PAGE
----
Again, find a room which is both quiet and comfortable. Sit on the floor in a comfortable position, preferably the lotus position. Now taking the words you have chosen, simply close your eyes and as you breathe in, say the word. Example, ohm, is a favorite word among yoga enthusiasts. Then, as you exhale, say the word maah. Keep breathing slowly and without effort. Inhale through your nose, pause; then exhale through your mouth – all the time repeating these mantras.
If relaxation doesn’t come quickly, don’t worry about it. Just continue breathing and saying the mantras. Eventually, you will relax. After you have finished either exercise, remain where you are for a few minutes. Open your eyes and rise slowly; look around, find your bearings, and move on.
If you can perform these exercises on a daily basis; either before bedtime or sometime during the day (you can even use breathing exercises at work), ensure that you do take time out for you to experience the release of stress and welcome an inner calm instead.
Use Music to Reduce Stress
Studies have shown that music does soothe the savage beast. In fact, among other things, it lowers your blood pressure and, depending upon the music you’ve chosen, can bring back fond memories of a time long ago.
Imagine sitting in your office with a mound of paperwork on your desk, and you are just staring at it wondering where to begin. You put a CD into your player and the music erases all unpleasant and stressful thoughts from your mind, and you attack the pile of papers with a renewed purpose.
Perhaps you are a stay at home mom, and the kids are particularly unruly this day. Pop a CD into your unit; one that is lively and one of your favorites. You will feel a sudden change in your temperament; and the worries of the day will slowly dissipate. Or maybe you are driving home from work; and the traffic is bumper to bumper. With a two hour stretch ahead, you put on a classical CD and feel the pressure slowly drop. By the time you arrive home, you are calm and relaxed.
Music not only appeals to the senses, but counteracts any negative thought. Try listening to an all time classic like Frank Sinatra, and then at the same time, try to think of an incident that caused you stressed that particular day – you can’t. Why? Because his music will undoubtedly bring you back to a time which held loving memories; especially when you first heard a particular song.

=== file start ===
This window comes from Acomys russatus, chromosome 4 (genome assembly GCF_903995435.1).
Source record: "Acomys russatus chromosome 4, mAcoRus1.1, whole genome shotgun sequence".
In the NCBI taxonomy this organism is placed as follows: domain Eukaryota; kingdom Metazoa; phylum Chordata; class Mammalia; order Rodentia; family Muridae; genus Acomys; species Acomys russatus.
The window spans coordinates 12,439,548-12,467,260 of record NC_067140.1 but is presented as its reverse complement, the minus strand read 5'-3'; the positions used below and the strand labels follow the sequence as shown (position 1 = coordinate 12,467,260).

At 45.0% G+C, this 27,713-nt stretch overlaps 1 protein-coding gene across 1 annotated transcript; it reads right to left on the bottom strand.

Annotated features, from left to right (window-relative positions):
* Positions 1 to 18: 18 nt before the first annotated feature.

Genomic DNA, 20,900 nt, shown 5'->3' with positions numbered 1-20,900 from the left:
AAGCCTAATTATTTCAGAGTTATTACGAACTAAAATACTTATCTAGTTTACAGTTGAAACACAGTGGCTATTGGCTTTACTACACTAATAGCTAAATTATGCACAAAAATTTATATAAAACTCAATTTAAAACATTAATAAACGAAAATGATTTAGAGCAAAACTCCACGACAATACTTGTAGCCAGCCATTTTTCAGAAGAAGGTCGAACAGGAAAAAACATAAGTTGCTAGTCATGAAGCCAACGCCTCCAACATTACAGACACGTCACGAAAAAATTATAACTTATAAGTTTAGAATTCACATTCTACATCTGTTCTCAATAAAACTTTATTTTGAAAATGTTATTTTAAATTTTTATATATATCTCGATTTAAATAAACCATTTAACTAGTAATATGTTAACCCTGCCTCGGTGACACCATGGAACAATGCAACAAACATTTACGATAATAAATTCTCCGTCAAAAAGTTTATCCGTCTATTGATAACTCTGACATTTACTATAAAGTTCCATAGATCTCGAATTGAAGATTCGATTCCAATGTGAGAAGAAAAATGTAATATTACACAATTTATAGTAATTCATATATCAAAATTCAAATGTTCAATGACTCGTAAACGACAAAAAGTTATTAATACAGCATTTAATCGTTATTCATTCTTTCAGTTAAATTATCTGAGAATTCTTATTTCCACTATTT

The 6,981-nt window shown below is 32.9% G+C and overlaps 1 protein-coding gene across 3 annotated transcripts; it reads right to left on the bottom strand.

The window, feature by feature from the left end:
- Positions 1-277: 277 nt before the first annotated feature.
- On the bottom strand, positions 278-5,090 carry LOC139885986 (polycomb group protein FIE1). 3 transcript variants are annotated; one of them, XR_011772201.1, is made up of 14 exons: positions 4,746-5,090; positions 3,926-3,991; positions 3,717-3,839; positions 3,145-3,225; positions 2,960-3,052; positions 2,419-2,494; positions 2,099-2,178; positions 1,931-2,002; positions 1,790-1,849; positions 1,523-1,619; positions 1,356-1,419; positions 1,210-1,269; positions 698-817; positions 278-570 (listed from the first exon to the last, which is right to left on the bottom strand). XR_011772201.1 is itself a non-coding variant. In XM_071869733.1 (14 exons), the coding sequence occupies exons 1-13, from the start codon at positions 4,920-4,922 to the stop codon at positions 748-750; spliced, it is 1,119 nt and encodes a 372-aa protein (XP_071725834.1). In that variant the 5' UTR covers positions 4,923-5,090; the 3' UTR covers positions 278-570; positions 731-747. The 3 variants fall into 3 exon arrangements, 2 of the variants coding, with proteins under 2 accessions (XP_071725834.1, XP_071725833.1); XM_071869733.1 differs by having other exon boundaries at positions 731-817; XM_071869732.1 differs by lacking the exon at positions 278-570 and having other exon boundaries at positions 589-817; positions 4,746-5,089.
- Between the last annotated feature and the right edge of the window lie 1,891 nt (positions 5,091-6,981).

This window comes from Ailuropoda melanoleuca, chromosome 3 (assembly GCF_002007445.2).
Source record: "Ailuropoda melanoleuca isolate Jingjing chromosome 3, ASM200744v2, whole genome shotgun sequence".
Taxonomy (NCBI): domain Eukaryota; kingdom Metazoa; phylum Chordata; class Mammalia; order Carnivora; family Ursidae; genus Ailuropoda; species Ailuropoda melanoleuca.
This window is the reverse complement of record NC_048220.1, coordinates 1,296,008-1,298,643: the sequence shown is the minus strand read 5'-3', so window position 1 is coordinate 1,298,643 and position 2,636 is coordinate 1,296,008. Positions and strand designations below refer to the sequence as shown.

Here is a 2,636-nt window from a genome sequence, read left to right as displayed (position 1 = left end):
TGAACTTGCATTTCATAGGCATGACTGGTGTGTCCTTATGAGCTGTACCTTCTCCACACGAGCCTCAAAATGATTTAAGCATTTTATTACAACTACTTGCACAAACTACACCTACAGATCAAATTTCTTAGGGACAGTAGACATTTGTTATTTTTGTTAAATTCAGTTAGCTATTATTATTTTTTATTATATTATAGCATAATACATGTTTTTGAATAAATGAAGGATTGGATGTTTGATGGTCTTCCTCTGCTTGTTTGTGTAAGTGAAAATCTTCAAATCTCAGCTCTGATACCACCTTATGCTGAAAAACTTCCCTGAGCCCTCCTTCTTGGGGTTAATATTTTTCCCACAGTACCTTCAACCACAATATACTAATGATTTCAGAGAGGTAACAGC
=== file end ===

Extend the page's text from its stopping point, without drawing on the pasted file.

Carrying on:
Imagine if you will a teacher trying to control a classroom. This is a prime stressor. After the class has ended, the teacher’s blood pressure may be elevated. He walks down to the main office in a state of angst. Suddenly, he hears Johnny Mathis being played, and he remembers when he first attended his concert. He pauses; and just listens. Immediately, you notice his body language change from a tense posture to relaxing state. Then, as if by magic, he is suddenly transported to the concert and a smile appears on his face. He can now return to his next class fondly remembering the words to the music.
Music can and does reduce stress. It is a universal language which is comprised of sounds and vibrations in which the mind sends messages to the body; telling it to relax; enjoy and savor the moment.
Laughter: The Ultimate Stress Reducer
Someone tells you a joke; you laugh so hard you begin to cry. Perhaps this uncontrollable laughter goes on for several minutes. Did you feel the tension dissipate? What you are experiencing is a release of the stress you’ve been carrying for days. The old adage, “Laughter is the best medicine,” is true.
You may be surprised to know that laughter is equivalent to fifteen minutes on an exercise bike. It not only lowers the blood pressure, but increases the endorphins in your body which contributes to a healthier immune system.
Life is hard; why make it harder? If you can determine what makes you laugh; whether it’s going to a comedy club; surrounding yourself with funny people; watching a comedy on TV, or simply reading a book of jokes, you will be amazed how laughter can improve your physical and emotional well-being. Laughter actually distracts you from the underlying stress, and brings you to a balanced and calm state. It is, as they say, infectious.